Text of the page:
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Richard Wollheim

Germs: a memoir of childhood

Richard Wollheim is renowned for his works on the philosophy of mind and in particular its relationship to the visual arts. But even if you don't know about his philosophical work, you may well be fascinated by Germs: a memoir of childhood. This is not a typical romaticised view of childhood. It tell of how Wollheim, born in 1923, was often a sickly boy, mixing little with other children of his age. His parents were well off, but, as was fairly typical for such families, they also seemed rather distant. Thus much of his time was spent with his nanny or governess, and of course his books.

But it's hard to do justice to this unique work, which is not so much an autobiographical account of his young life as a series of episodes, each illustrating an aspect of his beliefs and feelings. There are his problems with learning to swim, and how once he thought he was drowning and decided to get it over with by drinking in water. There's the story of how rainy afternoons held the promise of a visit to the cinema, but how it would strangely upset him if it had cleared up when the film finished. If you want a reminder of the tangled thoughts that really take place in the minds of the young then you should take a look at this book.

Amazon.com info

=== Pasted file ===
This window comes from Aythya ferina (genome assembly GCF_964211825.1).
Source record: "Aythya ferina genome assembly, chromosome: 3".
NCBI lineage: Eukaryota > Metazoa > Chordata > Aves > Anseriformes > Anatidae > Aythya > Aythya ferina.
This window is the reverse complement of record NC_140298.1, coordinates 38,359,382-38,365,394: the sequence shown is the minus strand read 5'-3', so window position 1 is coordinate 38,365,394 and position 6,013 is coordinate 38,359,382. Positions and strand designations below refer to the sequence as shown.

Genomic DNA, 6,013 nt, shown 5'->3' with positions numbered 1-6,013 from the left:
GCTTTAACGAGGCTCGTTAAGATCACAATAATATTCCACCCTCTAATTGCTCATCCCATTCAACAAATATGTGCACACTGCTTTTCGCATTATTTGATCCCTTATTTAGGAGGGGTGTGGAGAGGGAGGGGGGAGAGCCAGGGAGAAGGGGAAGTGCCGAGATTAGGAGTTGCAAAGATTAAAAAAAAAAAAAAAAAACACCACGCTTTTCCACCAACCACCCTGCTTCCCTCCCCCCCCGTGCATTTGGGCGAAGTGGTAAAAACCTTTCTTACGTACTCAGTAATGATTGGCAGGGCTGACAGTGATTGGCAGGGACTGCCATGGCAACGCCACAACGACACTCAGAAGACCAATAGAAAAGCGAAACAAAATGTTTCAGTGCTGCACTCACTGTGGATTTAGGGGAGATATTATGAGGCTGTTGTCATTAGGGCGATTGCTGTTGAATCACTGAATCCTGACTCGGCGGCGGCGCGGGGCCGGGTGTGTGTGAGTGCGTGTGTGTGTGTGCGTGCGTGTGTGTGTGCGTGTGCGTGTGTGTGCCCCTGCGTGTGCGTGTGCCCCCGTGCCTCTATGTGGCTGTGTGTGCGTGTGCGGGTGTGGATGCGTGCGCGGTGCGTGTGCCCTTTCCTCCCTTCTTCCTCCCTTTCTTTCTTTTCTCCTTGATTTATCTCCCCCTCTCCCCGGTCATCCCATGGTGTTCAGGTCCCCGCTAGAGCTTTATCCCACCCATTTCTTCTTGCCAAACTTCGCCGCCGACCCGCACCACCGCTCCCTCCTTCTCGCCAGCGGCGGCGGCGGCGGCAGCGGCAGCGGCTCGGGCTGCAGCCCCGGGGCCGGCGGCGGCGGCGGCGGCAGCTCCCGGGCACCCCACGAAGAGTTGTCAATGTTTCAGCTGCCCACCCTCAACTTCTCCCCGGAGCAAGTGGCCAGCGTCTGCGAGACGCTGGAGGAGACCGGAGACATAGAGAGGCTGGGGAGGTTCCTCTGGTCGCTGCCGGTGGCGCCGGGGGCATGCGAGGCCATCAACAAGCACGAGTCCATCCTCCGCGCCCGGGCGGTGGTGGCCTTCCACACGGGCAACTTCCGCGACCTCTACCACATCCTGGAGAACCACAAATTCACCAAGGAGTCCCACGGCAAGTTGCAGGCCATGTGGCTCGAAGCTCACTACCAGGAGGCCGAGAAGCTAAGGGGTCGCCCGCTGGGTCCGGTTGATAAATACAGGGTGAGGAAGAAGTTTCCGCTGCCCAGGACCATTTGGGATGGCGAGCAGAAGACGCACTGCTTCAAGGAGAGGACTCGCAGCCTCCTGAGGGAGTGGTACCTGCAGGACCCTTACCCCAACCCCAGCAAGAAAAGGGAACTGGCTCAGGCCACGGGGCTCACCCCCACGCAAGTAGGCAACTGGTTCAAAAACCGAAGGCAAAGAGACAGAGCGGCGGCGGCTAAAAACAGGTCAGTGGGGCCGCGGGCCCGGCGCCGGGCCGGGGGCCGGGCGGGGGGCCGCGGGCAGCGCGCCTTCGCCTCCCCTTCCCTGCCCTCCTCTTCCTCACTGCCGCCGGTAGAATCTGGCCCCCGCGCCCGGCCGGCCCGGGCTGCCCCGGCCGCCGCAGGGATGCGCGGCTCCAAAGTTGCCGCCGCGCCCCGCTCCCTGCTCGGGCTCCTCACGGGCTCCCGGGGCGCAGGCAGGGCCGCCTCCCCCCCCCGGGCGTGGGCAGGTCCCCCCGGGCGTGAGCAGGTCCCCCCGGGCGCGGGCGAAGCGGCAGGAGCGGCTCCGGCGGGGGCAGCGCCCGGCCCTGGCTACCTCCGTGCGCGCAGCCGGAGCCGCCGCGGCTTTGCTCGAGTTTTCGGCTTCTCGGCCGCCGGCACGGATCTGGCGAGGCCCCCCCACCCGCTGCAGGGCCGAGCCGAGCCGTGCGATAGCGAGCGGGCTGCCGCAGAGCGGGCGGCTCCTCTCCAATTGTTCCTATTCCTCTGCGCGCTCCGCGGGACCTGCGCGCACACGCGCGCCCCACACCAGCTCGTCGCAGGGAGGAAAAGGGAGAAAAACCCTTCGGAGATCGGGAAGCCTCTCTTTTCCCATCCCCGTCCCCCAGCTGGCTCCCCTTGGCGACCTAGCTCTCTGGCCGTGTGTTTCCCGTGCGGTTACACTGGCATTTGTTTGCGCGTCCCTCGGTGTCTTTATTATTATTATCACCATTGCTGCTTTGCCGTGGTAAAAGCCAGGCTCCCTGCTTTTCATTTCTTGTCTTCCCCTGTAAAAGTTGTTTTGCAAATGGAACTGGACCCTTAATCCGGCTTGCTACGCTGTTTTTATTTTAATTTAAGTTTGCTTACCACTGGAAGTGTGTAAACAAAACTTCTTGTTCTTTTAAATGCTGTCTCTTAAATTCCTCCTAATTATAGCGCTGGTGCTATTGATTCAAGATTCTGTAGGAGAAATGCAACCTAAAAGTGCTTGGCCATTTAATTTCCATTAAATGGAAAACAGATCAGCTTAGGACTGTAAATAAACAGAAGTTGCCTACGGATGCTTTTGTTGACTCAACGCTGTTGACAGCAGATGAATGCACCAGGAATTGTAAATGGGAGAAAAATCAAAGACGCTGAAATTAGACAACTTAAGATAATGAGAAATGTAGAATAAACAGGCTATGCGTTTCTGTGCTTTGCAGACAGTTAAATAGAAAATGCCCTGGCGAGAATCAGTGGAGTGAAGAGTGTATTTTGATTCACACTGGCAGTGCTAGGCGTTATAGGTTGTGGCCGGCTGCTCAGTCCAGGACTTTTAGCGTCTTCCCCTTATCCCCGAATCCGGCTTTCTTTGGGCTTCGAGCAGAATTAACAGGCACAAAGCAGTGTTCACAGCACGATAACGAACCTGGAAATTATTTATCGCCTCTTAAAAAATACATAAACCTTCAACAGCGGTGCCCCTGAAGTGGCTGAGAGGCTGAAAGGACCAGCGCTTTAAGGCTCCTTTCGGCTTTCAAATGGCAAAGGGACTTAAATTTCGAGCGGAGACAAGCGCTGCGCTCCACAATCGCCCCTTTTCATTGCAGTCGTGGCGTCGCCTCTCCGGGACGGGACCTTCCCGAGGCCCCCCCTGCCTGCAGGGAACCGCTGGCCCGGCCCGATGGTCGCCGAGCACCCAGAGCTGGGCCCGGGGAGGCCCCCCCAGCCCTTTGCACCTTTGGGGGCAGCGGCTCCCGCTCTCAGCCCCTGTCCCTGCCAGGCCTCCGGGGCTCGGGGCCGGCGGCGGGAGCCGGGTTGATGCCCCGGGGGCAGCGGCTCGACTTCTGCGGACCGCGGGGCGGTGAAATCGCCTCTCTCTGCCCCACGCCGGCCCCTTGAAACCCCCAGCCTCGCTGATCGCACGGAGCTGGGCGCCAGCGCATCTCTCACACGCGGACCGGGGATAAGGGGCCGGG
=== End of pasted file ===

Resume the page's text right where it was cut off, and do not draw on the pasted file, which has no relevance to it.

Hardcover 320 pages  
ISBN: 1593761252
Salesrank: 2840491
Weight:1.05 lbs
Published: 2006 Counterpoint
Amazon price $20.67
Marketplace:New from $13.19:Used from $4.42
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Amazon.co.uk info
Paperback 320 pages  
ISBN: 055277314X
Salesrank: 1424826
Weight:0.57 lbs
Published: 2005 Black Swan
Marketplace:New from £5.99:Used from £0.01
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Amazon.ca info
Hardcover 263 pages  
ISBN: 1593761252
Salesrank:
Weight:1.05 lbs
Published: 2006 Shoemaker & Hoard
Marketplace:New from CDN$ 21.18:Used from CDN$ 10.79
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Product Description
Richard Wollheim grew up lonely and sad in London's wealthy suburbs during the 1920s and 1930s, yet his was a childhood more interesting than most. He had an impresario father and a “Gaiety Girl” mother; together they attracted important guests (Diaghilev, Kurt Weill, Serge Lifar) to the grand houses and hotels that punctuated the landscape of Wollheim's early years. Germs is his account of that time, of the years he spent adoring his charming but distant father; of his regret for loathing his beautiful, mindless mother. Told in prose that with hypnotic ease moves from deadpan comedy to poignant loneliness, Germs is already a classic work of memoir.

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